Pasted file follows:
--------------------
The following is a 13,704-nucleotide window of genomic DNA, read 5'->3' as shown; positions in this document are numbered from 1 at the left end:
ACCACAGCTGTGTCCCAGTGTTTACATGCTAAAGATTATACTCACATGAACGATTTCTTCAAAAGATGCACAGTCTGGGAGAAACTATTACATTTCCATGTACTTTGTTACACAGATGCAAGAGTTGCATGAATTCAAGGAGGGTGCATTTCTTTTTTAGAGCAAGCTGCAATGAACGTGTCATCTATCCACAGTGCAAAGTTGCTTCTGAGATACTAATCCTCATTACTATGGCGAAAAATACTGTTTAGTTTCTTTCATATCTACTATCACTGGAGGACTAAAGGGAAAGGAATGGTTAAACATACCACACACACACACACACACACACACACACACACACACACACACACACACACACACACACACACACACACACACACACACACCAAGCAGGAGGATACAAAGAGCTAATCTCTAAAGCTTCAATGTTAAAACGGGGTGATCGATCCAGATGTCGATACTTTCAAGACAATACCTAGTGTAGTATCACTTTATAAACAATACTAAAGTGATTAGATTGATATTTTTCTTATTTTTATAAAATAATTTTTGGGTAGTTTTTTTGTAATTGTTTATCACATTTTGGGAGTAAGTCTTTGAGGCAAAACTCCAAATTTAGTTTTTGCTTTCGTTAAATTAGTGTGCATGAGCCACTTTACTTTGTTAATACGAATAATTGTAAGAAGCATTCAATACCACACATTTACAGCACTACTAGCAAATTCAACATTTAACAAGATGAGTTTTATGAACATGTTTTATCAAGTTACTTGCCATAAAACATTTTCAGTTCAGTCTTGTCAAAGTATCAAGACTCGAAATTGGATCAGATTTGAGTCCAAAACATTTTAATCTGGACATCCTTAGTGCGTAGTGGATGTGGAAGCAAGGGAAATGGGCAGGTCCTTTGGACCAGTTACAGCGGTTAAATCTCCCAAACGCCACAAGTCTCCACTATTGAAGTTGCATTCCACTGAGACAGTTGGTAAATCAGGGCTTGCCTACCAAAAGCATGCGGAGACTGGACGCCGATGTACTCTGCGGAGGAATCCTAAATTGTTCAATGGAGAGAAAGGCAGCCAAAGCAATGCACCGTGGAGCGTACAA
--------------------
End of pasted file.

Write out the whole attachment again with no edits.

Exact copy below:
The following is a 13,704-nucleotide window of genomic DNA, read 5'->3' as shown; positions in this document are numbered from 1 at the left end:
ACCACAGCTGTGTCCCAGTGTTTACATGCTAAAGATTATACTCACATGAACGATTTCTTCAAAAGATGCACAGTCTGGGAGAAACTATTACATTTCCATGTACTTTGTTACACAGATGCAAGAGTTGCATGAATTCAAGGAGGGTGCATTTCTTTTTTAGAGCAAGCTGCAATGAACGTGTCATCTATCCACAGTGCAAAGTTGCTTCTGAGATACTAATCCTCATTACTATGGCGAAAAATACTGTTTAGTTTCTTTCATATCTACTATCACTGGAGGACTAAAGGGAAAGGAATGGTTAAACATACCACACACACACACACACACACACACACACACACACACACACACACACACACACACACACACACACACACACACACACACACCAAGCAGGAGGATACAAAGAGCTAATCTCTAAAGCTTCAATGTTAAAACGGGGTGATCGATCCAGATGTCGATACTTTCAAGACAATACCTAGTGTAGTATCACTTTATAAACAATACTAAAGTGATTAGATTGATATTTTTCTTATTTTTATAAAATAATTTTTGGGTAGTTTTTTTGTAATTGTTTATCACATTTTGGGAGTAAGTCTTTGAGGCAAAACTCCAAATTTAGTTTTTGCTTTCGTTAAATTAGTGTGCATGAGCCACTTTACTTTGTTAATACGAATAATTGTAAGAAGCATTCAATACCACACATTTACAGCACTACTAGCAAATTCAACATTTAACAAGATGAGTTTTATGAACATGTTTTATCAAGTTACTTGCCATAAAACATTTTCAGTTCAGTCTTGTCAAAGTATCAAGACTCGAAATTGGATCAGATTTGAGTCCAAAACATTTTAATCTGGACATCCTTAGTGCGTAGTGGATGTGGAAGCAAGGGAAATGGGCAGGTCCTTTGGACCAGTTACAGCGGTTAAATCTCCCAAACGCCACAAGTCTCCACTATTGAAGTTGCATTCCACTGAGACAGTTGGTAAATCAGGGCTTGCCTACCAAAAGCATGCGGAGACTGGACGCCGATGTACTCTGCGGAGGAATCCTAAATTGTTCAATGGAGAGAAAGGCAGCCAAAGCAATGCACCGTGGAGCGTACAA